Cloud computing requires sophisticated virtualization software, failsafe network connections and numerous other complicated technologies. But if anything halts a company’s cloud journey, technology isn’t typically the problem—employees are.
In its ongoing examination of the cloud-computing market, 451 Research has found that technology-related barriers have become less of a concern for organizations considering cloud systems. Rather, bottlenecks not specifically associated with technology, such as outdated business processes, stubborn corporate culture and a lack of cloud expertise, are what stand in the way.
451 Research director Peter ffoulkes explains that for a few years now, his firm has been looking into the factors that can stymie cloud implementations—and the researchers see a trend. Simply put, “the IT roadblocks are decreasing and the non-IT roadblocks are increasing,” he says.
In an October 2013 survey of IT decision makers at midsized and large organizations, 71 percent of respondents told 451 Research that non-IT obstacles hampered their cloud projects, up from 68 percent in an earlier survey. Out of those respondents who said non-IT roadblocks are problems:
- 37 percent experienced resistance to change,
- 19 percent had trouble with vendor selection and cost models,
- 18 percent said their organizations lacked the staff required to implement cloud systems, and
- 15 percent pointed to budgets and organizational issues.
No wonder non-IT roadblocks are a growing problem. “Technology changes fast. People don’t,” ffoulkes points out. Even though virtualization, networking and security systems have improved since the cloud concept arrived just a few years ago, the human side of the equation—the need for new business processes, for example—hasn’t shifted nearly as quickly.
Brains hate change
In a story for Forbes.com, business consultant Andrea Simon partially explains why it’s so difficult to change those human elements. People develop habits that enable them to process information efficiently. Altering behaviours is unpleasant, so people avoid change.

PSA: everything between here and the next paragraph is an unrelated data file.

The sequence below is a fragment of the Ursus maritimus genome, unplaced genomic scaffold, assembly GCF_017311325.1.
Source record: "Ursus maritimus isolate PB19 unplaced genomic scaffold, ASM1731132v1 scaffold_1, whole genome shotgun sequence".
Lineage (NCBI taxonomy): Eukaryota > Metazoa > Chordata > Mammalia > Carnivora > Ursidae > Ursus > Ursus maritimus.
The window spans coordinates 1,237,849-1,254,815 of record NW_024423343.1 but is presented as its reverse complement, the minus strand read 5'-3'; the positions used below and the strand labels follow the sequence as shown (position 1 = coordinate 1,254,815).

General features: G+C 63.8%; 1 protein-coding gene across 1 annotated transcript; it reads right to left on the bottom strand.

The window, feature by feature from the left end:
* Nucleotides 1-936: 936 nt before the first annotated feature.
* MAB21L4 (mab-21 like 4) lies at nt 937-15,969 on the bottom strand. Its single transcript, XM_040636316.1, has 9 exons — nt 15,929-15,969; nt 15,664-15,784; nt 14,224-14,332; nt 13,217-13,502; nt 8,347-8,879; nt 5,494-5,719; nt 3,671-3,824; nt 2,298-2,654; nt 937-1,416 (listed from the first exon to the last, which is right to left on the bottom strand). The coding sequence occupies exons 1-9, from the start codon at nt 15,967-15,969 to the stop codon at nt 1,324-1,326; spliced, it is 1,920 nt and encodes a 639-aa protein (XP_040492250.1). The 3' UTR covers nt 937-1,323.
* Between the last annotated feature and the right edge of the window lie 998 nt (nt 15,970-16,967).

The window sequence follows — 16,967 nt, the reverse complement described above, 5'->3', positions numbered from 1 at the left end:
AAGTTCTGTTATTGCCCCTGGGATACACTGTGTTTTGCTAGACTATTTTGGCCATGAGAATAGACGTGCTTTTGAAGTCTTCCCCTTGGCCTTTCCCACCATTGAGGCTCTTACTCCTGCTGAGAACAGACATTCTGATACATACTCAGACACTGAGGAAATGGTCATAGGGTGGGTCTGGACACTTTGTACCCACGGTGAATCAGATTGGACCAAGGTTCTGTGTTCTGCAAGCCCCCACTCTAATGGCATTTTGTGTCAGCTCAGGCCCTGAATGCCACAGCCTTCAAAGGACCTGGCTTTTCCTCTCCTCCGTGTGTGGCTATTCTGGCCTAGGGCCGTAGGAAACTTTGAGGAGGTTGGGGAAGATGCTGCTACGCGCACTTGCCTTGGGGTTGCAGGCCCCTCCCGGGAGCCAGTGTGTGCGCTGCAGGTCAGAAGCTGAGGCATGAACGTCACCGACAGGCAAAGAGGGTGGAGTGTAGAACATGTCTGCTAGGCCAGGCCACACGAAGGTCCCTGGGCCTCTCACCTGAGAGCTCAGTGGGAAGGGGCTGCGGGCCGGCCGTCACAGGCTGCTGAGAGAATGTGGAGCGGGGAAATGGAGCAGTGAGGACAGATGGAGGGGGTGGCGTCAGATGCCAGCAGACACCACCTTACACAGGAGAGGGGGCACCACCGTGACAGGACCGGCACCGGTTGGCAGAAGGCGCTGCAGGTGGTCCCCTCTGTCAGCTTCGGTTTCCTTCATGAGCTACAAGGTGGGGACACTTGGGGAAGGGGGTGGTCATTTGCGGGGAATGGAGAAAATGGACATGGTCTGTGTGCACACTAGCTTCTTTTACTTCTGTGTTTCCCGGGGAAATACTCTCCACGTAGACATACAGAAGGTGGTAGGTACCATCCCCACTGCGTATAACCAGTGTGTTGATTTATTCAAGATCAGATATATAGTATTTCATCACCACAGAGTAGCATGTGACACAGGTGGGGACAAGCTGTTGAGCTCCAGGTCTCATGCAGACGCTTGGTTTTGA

Simon presents a few recommendations for businesses that want to overcome this resistance. She says companies should examine processes in different industries, explore new market segments and encourage employees to exchange ideas. These activities get people thinking in new ways, which helps spool up innovation and generate profitable activity.
But when it comes to cloud computing, meatware resistance is just one problem, judging from 451 Research’s findings. Training, regulations and vendor relations also play roles.
These are substantial concerns that organizations can’t address overnight. So, ffoulkes says, businesses should move to the cloud slowly and deliberately. He recalls one CIO who successfully implemented a cloud system not as a single, sweeping initiative but through small upgrades, step-by-step over five years.
“If you change a little bit rather than everything at once, people have an easier time accepting it,” ffoulkes says.
Technology usually outpaces the mechanisms people develop to manage and make use of it, so non-IT roadblocks will probably always hinder cloud implementations somewhat. But by breaking the process down into small steps, technology managers may find that the human component is less of a hindrance than it would be otherwise.
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